14. This is outrageous, yet, not surprising. When will we smarten up, make public transit a REAL essential service and therefore be so regulated? We need to smash this union of overcompensated malcontents so they will have to stop holding us hostage and we can get on with our daily lives.

  15. I wonder if this would work…………..make residents of the area sign a membership for a club, the club consists of free transportation. New members can submit their new applications on the bus by given their names and emails on some paper, so only members of this club or association can use the bus, it is exclusive and should be stated on the bus somewhere. By doing this, it is not public transportation but private and not “competing” with the STM since it is only for memebers.

  16. yes, 130 million for the opus smart card system that basically makes technocrats and consultants rich and doesn’t do a fiddlers arse to actually improve service to the customer. I like the six-pack of tickets, easy to share, soon to be a quaint memory, which is both a shame and a disgrace.

    The transit system needs improvements at the customer level, not the systems level. More buses more frequently would be my recipe for improvements, forget trams smart cards, etc.

  17. I actually use the McGill shuttle from Ste-Anne-de-Belevue to the downtown campus (similar to the Concordia shuttle), even though the 221 and 211 STM buses wil get you there, those rides are way too long (approx. 45 mins). The McGill shuttle will gt you there in 20-30 minutes. I can only assume that McGill and Concordia have made an agreement with the STM over this shuttle service.

  18. It seems basically like a matter of ego: the STM reacting to something that makes them look (deservedly) bad. Blame the messenger, etc.

    There does seems to be a directive out to push the Opus card, btw. The carte mensuelle serves my needs just fine for the foreseeable future (I don’t use the other, connecting transit systems at all, and the cost per day even with increases is still economical), but every time I’ve gone to get one in recent months they’ve always asked me if I wouldn’t prefer to get an Opus card. I just give them a “non, merci”, and a “pourquoi?” look.

  19. The Concordia and Mc-Gill shuttles are solely for the benefit of students (I suppose that to get on board, you have to flash your student ID?) of “private” institutions, so it’s really the same thing as someone giving you a lift to his place from the Métro…

    Some appartment blocks (like those along highway 15 in St-Laurent north of Côte-Vertu) also have had shuttle buses to the train station for many years now and the STM certainly doesn’t give a hoot.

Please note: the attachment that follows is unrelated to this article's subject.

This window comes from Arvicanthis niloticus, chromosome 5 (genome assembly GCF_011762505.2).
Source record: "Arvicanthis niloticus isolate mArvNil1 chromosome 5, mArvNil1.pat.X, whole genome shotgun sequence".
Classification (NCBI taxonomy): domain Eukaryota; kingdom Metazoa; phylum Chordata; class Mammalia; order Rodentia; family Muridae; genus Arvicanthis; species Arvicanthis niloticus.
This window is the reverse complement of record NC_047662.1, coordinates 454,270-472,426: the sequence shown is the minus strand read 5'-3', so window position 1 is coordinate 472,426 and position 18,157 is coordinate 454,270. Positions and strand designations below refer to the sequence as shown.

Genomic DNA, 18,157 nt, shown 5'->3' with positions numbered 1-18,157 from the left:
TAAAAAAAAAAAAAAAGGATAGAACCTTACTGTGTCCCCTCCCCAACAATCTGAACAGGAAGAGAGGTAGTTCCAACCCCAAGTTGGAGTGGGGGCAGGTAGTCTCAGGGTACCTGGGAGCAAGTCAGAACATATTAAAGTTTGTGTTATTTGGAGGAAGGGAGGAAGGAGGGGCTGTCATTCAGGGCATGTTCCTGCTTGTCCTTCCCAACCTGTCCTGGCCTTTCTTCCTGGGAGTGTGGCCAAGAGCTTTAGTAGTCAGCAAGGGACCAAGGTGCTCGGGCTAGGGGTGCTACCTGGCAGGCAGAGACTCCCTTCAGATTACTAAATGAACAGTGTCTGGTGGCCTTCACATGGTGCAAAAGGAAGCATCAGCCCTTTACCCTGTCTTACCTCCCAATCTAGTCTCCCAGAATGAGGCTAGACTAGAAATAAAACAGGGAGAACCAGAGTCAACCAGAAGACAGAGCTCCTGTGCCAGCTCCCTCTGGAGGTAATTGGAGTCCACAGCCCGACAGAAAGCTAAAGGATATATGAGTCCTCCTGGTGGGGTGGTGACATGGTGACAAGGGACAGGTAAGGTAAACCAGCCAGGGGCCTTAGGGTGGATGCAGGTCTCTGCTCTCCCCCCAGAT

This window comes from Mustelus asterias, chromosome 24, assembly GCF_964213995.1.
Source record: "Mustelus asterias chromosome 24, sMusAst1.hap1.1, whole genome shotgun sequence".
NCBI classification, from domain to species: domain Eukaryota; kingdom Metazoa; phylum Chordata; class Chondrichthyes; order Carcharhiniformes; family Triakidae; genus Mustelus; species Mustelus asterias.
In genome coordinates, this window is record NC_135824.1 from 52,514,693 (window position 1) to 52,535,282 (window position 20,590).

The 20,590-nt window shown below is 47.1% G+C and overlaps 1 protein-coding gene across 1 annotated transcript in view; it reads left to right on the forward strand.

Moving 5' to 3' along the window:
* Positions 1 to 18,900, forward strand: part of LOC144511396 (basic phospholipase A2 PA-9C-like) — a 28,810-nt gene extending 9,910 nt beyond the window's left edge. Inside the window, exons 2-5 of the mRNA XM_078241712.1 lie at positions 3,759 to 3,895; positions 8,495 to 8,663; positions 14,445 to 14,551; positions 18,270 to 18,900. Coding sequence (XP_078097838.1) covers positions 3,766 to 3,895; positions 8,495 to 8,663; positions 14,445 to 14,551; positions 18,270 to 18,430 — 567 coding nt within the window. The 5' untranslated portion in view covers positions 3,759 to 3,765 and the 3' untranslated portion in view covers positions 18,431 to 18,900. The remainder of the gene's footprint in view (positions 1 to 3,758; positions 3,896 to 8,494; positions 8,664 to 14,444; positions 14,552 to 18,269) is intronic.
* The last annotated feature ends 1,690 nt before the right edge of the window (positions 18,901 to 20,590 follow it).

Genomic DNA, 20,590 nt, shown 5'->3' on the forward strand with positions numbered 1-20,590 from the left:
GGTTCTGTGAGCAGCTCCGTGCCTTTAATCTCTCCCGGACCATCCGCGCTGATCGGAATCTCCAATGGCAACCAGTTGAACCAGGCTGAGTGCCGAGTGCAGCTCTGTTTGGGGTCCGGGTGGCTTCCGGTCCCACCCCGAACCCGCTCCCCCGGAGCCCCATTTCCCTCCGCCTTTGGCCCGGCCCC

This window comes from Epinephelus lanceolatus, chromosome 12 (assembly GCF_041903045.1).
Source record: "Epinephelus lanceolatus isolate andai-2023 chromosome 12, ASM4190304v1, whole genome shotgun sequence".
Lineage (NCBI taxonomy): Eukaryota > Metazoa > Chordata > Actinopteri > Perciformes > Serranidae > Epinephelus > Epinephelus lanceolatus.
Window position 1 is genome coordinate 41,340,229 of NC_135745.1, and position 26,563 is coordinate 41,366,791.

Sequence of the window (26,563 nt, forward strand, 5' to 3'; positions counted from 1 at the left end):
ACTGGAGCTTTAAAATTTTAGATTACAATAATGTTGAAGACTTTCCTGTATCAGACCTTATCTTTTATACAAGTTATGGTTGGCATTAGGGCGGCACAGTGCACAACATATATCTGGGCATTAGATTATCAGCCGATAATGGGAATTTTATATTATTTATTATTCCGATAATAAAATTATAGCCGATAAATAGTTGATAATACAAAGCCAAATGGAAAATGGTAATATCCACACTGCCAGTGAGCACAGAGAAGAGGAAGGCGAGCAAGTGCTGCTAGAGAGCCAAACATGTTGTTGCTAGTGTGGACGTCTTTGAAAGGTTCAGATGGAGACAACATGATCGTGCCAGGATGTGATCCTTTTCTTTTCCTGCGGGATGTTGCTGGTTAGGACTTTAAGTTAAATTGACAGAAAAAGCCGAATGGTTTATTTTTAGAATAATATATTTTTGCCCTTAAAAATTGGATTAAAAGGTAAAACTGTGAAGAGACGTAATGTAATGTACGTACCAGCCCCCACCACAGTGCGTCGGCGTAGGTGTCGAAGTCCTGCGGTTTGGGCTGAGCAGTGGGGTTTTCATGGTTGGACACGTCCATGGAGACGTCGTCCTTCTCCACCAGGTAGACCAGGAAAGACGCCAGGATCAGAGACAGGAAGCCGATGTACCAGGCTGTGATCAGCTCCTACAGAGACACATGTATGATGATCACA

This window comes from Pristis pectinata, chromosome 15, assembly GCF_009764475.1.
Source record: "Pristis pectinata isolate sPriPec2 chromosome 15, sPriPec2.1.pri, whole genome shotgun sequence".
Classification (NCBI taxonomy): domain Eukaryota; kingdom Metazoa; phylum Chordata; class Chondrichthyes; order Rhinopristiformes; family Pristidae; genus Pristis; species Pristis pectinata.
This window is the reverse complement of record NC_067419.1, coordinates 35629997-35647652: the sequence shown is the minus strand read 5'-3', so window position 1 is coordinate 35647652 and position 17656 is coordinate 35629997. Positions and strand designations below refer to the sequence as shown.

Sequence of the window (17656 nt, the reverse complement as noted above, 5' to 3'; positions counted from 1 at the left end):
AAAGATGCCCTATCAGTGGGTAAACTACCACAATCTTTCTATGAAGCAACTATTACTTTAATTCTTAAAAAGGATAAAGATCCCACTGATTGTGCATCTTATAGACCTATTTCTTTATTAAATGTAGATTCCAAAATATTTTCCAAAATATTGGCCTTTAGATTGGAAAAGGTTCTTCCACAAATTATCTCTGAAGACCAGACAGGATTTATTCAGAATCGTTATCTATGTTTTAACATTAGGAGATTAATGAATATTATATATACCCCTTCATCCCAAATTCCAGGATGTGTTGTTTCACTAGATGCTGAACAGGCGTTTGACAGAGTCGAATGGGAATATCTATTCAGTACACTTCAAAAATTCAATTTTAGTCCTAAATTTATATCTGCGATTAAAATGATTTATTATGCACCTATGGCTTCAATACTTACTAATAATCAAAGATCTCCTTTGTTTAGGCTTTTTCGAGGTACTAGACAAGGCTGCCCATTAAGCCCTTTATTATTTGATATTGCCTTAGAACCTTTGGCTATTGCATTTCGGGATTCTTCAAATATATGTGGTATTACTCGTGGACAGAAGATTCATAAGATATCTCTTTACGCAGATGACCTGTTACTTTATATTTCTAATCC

What is prohibited is a shuttle accessible to the public, exactly like Montréal-Est (Boo!!! you can say “Montréal-Ouest”, too) did.

  20. il est revoltant de voir que des gens s’opposent a un service offert par une municipalite a ses citoyens c’est juste du gros bon sens mais c’a doit enlever la possibilite de mettre un autre chauffeur en plus sur la ligne ce qui raporterais plus au employes de la ctm en ce qui me concerne c’est encore une question d’argent et je suis surpris que la ctm n’etait pas au courant du besoin encore une question de sous je suppose.
    Bravo M.Labrosse (maire de Montreal-Est) continuez s.v.p.

  21. I tend to agree with Tux and Mr. Anderson (Neo?) on this one, I believe the real problem here is the union leadership. STM’s monopoly on public transit also implies the STM driver’s union’s monopoly on public transit staff. Boroughs and municipalities feeding into the STM could become an effective way to take jobs out of the hands of that union. (Not necessarily all unions though; I’m sure the functionary driving the Montréal-Est bus was also union-represented… just not the same union!)

  22. At one time, you could travel direct from Bout de L’ile to Montreal!

    As early as 1896!, one could take a streetcar from Rue de Bureau in Bout de L’ile to Montreal 11 miles away.

    Summer ‘Open Car’ facing West Rue de Bureau 1909.


    Tetraultville Wye, Rue des Ormeaux. Looking East, before 1927. Not a lot of change here.


    Westbound Electric Motor Flat approaching crossing.

    Present day CNR to Joliette is to the right.

    Tetraultville 2002.


    In 1927 the CNR took over the electric railway and removed the wires, other streetcars routes to the east having been constructed in the meantime.

  23. Came across this article only know. Looking at immigrating to Montre’al, but is the transport as bad as in South Africa?

    In South Africa, they would have burned the bus down.